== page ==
Okay, all you techie guys and gals out there…what do you think or make of an All Wheel Drive motorcycle?  They look like a normal bike….what does the jury think of this technology?  Does it make any sense?  I mean we do have All Wheel Drive Cars right?

Christini’s patented mechanical All Wheel Drive system delivers power from the motorcycle transmission to the front wheel through a series of chains and shafts. There is no energy-robbing hydraulics involved.

The lightweight all-mechanical system works similar to that of AWD systems found on four wheeled vehicles. The AWD system (powering the front wheel) is driven at a slightly lower rate than the rear wheel (approximately 80%). Under optimum traction conditions, the rear wheel is actually driving faster than the front AWD system. One-way clutches within the front hub allow the front wheel to freewheel under these conditions. At this point, the AWD system is effectively passive. Though the front AWD system is turning, it is not actually transferring power to the front wheel. When the rear wheel loses traction, the drive ratio, relative to your forward speed, changes. The AWD system engages, transferring power to the front wheel until traction is reestablished at the rear wheel.

The way the front system works is like pedaling a bicycle down hill. You are pedaling, but because of gravity (acting like the rear drive) the bike is traveling faster than you are delivering power. When you get to the bottom of the hill and slow down (similar to what happens when the rear wheel spins), you will begin to power the bike again.

An added benefit of AWD is that the front wheel does not want to wash out. When a front end tucks, the wheel stalls, stops turning, and begins to push. With the AWD system, as soon as the wheel begins to stall, power is delivered to the front wheel, forcing it to turn. With the front wheel under power, it is nearly impossible to wash out the front end.

Gold chain with no coverPower runs via chain from the secondary countershaft sprocket up to a gearbox located on the frame.
Picture of AWD hubPower is converted to a drive shaft running under the tank to the modified steering head.
Picture of AWD hubCounter rotating bevel gears located within the head tube transfer power to the lower triple clamp.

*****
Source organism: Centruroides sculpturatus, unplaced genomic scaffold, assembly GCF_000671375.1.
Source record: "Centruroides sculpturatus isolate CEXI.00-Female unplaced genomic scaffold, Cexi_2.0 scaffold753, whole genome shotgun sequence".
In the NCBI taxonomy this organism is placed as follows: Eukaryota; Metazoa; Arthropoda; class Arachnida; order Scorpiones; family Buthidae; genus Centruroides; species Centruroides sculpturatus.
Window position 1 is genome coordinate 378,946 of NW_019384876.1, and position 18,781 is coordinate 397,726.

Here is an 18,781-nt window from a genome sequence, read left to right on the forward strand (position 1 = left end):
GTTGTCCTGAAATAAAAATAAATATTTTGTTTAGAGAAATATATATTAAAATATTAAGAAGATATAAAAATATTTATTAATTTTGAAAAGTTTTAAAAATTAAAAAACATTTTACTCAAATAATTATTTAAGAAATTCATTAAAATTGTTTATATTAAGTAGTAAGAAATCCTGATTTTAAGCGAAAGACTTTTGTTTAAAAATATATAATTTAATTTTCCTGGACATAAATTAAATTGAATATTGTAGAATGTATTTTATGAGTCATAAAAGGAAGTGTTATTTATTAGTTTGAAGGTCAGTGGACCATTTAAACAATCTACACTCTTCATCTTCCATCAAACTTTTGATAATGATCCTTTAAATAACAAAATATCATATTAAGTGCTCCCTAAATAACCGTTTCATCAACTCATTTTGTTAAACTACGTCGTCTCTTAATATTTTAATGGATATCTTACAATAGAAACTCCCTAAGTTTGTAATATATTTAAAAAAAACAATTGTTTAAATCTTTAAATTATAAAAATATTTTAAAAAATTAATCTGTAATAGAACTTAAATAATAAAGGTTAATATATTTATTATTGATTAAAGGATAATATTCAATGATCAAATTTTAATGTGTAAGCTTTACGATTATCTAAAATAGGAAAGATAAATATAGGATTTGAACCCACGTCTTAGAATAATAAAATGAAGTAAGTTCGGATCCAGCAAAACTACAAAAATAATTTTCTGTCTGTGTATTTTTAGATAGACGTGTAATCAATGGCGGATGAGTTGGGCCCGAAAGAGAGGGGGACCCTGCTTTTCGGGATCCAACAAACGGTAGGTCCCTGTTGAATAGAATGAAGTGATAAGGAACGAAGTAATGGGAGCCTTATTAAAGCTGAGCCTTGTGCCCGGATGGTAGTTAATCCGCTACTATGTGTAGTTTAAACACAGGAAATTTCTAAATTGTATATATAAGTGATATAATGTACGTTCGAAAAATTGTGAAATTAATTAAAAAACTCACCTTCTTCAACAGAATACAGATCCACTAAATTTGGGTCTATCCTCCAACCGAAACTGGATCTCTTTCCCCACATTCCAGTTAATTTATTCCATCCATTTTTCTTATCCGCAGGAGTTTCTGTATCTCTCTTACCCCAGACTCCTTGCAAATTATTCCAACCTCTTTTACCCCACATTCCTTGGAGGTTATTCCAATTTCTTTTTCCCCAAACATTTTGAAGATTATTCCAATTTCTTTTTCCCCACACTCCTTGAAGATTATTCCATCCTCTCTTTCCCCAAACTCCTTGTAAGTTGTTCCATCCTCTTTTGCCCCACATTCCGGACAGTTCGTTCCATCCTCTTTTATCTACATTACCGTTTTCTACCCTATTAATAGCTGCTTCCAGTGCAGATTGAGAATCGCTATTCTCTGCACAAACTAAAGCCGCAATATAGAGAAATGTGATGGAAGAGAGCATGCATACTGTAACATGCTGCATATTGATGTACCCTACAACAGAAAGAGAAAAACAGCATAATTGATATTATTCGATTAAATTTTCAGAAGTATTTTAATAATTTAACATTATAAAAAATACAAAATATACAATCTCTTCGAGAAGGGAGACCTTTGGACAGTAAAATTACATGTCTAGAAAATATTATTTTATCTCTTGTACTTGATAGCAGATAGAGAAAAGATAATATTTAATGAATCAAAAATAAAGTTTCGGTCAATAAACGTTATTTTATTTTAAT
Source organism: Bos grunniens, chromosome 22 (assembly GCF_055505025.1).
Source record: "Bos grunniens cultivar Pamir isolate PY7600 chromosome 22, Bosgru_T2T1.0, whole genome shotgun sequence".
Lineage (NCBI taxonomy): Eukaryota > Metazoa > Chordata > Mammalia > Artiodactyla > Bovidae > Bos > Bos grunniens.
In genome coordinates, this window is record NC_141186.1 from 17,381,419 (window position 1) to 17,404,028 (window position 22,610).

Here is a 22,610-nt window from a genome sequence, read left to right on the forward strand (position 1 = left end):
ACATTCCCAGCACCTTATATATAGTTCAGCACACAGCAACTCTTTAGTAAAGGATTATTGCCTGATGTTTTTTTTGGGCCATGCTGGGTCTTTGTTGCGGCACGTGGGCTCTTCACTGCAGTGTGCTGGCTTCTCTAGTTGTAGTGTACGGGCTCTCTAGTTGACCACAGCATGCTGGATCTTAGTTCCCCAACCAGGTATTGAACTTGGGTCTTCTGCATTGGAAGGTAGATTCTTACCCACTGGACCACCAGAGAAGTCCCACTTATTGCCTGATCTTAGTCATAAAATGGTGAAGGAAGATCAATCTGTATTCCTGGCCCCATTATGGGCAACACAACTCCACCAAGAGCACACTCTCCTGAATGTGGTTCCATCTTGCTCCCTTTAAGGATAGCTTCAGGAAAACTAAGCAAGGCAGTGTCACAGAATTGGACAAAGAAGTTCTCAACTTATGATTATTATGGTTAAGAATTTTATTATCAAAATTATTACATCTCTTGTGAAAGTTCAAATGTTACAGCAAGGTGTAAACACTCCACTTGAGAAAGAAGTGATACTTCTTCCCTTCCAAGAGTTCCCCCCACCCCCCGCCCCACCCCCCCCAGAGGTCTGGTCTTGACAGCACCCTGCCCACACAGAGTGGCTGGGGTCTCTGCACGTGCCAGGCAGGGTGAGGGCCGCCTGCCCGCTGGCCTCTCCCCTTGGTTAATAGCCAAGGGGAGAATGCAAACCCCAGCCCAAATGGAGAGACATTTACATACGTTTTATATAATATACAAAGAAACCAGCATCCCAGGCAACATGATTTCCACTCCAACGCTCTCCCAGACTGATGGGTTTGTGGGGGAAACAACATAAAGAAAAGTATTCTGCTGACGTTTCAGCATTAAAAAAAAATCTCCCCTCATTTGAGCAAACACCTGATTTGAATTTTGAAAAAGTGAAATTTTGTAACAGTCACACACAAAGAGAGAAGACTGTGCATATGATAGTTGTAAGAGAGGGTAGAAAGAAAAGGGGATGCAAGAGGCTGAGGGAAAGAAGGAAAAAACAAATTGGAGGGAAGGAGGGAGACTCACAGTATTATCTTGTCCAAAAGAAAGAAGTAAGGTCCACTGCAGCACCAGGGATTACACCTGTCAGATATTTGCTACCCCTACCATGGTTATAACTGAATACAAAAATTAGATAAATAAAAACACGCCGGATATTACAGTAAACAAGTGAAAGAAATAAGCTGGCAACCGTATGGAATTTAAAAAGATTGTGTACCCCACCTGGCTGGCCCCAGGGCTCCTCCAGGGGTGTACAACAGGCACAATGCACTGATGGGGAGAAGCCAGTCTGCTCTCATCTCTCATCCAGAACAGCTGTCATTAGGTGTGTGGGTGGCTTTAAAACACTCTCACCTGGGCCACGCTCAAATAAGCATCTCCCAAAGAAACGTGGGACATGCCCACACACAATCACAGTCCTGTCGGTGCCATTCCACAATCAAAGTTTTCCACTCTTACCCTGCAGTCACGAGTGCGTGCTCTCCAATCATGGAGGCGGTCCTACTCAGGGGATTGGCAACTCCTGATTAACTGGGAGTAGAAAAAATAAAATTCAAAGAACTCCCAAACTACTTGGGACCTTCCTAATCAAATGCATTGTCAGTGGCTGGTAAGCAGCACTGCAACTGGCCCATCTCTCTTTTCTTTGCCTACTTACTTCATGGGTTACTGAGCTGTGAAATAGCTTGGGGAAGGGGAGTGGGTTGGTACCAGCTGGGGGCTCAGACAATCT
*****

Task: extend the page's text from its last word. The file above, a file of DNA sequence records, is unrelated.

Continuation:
Picture of AWD hubThe lower triple clamp contains a small chain and sprocket system that drives two counter-rotating drive shafts.
Picture of AWD hubThe specially coated drive shafts are telescopic and incorporate linear ball spline bearings. They are counter rotating to eliminate torque effect. They run the length of the fork to the front hub.
Picture of AWD hubThe Christini AWD front hub is equipped with one-way clutches allowing the wheel to transfer power when needed, and freewheel when not in use.

Author: advgrrl

Avid ADV rider! This Blog is all about the adventure in adventure riding. Researching new bikes, routes, accessories, learning about other riders and hopefully a great place for others to comment and explore with me. PLUS, up and down's, wildlife, my dogs, my life!


  1. It’s really cool tech. I’ve been reading a thread by Craig of CJDesigns on ADVrider that is just fascinating stuff, describing his build of an AWD KTM 950 Adventure, begining with parts from Cristini. Mind boggling ingenuity.

  2. What a clever system especially such an elegant solution to avoiding viscous coupling clutches and other heavy bits. Will be interesting to see what the future brings, I could see development on a small electric motor in the hub similar to what several car companies are doing to give awd capability to their hybrid models, ie Peugeot/Citroën’s diesel hybrids etc…

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